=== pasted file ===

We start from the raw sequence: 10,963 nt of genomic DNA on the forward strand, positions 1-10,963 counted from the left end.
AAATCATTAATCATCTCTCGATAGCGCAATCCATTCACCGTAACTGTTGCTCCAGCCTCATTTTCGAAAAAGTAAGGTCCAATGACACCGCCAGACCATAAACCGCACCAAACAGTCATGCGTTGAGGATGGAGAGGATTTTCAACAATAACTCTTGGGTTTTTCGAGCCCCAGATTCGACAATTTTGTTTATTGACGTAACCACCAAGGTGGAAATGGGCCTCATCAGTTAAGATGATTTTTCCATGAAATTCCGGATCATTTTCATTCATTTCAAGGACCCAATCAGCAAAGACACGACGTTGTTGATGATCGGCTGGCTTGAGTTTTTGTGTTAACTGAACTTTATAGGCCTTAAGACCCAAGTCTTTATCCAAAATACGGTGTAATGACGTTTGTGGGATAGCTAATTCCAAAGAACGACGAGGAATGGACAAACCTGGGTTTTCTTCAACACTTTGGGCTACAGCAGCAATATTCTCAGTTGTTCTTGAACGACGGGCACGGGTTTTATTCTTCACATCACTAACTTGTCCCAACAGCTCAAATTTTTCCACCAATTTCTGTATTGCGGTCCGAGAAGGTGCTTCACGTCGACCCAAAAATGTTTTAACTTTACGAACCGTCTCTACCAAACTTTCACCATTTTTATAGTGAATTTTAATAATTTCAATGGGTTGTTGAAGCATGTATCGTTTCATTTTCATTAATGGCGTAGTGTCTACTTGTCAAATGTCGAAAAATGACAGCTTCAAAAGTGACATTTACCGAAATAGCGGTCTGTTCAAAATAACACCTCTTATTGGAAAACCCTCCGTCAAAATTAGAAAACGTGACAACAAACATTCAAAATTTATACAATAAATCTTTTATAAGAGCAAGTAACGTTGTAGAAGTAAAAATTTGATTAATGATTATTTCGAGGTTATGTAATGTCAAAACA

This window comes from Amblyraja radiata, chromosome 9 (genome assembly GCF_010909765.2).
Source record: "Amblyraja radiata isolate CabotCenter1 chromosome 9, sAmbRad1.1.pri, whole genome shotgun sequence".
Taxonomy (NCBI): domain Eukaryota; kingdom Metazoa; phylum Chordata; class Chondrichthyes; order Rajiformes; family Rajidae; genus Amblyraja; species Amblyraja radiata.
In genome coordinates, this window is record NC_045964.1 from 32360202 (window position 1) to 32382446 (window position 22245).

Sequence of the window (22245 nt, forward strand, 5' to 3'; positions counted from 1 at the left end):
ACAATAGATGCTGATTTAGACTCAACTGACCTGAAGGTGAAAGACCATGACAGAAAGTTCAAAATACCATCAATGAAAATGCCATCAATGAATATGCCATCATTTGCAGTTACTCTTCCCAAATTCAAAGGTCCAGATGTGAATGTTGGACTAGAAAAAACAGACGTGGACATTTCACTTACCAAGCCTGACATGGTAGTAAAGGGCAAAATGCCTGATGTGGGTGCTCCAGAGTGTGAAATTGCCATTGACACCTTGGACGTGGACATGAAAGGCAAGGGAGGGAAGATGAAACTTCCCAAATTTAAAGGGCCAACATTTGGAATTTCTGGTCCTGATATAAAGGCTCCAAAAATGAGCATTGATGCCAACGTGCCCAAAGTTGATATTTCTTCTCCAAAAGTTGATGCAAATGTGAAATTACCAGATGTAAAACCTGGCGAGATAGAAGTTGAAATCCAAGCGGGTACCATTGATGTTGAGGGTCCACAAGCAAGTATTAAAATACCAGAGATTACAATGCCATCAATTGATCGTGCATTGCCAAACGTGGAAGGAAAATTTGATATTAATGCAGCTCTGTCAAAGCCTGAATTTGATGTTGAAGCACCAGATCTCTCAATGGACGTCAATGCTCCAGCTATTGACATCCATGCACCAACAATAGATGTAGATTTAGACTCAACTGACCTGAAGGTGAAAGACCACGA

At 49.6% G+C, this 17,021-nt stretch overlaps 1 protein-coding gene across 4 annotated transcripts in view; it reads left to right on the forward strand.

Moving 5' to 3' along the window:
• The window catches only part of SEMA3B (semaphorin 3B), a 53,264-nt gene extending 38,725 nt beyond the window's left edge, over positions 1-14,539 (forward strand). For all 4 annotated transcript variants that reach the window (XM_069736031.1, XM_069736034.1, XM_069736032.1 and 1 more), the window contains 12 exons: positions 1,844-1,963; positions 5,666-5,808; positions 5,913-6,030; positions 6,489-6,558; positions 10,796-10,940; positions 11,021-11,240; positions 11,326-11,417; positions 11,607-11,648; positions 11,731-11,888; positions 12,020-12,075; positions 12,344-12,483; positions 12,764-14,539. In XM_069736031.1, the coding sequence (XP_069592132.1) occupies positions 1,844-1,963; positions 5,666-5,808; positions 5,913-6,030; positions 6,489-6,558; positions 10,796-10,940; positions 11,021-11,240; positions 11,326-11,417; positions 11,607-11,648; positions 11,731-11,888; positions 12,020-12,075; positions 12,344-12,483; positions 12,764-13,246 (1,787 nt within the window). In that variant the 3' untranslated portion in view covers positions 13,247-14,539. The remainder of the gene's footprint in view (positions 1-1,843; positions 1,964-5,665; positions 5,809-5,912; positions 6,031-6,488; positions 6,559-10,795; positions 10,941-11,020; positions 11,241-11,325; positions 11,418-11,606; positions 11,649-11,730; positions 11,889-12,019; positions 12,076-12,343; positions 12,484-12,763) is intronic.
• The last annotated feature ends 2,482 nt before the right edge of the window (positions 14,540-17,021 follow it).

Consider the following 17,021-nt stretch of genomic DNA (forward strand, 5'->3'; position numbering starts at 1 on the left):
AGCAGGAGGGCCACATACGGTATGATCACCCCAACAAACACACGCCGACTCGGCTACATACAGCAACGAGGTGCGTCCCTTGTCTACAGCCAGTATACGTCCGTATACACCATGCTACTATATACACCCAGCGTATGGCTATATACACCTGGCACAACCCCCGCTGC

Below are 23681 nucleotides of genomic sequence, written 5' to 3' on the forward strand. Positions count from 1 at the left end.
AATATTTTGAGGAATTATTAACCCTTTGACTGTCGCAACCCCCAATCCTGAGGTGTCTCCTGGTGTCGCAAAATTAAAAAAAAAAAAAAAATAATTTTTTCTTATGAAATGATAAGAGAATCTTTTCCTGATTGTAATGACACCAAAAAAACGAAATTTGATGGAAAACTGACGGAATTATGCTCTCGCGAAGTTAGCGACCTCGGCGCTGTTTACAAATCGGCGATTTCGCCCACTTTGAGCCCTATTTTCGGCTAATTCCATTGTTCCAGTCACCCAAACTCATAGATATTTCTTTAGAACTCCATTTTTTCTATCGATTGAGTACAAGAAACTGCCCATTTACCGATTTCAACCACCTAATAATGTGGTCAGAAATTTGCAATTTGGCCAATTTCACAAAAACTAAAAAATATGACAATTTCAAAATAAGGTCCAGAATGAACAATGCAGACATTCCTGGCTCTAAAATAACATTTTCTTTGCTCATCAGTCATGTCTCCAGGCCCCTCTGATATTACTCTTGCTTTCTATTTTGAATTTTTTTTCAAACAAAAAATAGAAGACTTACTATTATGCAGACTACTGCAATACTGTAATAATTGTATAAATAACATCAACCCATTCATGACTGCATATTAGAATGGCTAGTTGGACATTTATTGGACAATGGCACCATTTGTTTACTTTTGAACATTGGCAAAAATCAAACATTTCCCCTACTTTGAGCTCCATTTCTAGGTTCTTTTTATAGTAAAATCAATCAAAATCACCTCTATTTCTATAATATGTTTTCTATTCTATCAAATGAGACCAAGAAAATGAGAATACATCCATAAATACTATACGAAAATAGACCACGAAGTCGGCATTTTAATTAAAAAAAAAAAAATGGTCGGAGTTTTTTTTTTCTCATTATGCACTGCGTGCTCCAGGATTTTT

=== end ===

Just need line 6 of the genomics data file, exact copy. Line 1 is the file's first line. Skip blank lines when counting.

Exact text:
In genome coordinates, this window is record NC_045964.1 from 32360202 (window position 1) to 32382446 (window position 22245).